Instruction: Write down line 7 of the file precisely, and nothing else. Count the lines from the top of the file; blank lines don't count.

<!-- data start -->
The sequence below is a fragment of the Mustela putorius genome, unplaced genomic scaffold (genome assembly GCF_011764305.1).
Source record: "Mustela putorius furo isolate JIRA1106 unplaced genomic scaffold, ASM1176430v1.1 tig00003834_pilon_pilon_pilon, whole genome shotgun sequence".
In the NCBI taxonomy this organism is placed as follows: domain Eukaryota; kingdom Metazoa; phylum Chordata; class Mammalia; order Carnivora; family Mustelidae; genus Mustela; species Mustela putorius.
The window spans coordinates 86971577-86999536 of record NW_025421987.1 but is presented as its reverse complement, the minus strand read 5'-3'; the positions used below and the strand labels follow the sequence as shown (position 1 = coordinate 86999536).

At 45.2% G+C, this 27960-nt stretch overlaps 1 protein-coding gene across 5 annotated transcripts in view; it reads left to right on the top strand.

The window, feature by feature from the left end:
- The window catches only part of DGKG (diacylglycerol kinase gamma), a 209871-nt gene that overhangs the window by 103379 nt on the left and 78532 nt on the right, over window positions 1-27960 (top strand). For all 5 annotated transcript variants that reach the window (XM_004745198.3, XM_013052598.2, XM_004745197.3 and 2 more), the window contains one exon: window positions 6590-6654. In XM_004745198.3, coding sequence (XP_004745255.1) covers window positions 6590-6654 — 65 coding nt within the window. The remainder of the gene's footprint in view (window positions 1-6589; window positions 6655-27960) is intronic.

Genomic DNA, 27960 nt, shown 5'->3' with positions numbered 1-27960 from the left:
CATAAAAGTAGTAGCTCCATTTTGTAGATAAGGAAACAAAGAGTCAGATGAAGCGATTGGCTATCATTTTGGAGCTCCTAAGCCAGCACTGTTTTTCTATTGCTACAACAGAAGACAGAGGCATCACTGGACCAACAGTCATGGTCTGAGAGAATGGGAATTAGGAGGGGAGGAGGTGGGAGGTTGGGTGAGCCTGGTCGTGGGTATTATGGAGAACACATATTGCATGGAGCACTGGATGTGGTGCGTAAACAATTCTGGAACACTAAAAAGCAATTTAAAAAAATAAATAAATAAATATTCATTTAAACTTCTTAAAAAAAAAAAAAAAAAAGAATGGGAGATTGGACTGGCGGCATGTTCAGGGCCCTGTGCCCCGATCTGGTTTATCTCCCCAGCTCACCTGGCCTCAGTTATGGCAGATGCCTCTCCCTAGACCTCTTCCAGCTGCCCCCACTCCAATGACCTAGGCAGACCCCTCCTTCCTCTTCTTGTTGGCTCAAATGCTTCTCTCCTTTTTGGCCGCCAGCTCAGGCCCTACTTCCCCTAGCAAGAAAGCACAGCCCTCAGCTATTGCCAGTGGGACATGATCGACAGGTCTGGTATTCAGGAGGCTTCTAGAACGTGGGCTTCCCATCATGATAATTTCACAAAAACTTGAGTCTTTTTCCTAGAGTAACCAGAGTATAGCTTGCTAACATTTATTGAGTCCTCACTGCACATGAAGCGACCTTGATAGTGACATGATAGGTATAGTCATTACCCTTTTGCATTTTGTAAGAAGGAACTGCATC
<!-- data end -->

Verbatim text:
- The window catches only part of DGKG (diacylglycerol kinase gamma), a 209871-nt gene that overhangs the window by 103379 nt on the left and 78532 nt on the right, over window positions 1-27960 (top strand). For all 5 annotated transcript variants that reach the window (XM_004745198.3, XM_013052598.2, XM_004745197.3 and 2 more), the window contains one exon: window positions 6590-6654. In XM_004745198.3, coding sequence (XP_004745255.1) covers window positions 6590-6654 — 65 coding nt within the window. The remainder of the gene's footprint in view (window positions 1-6589; window positions 6655-27960) is intronic.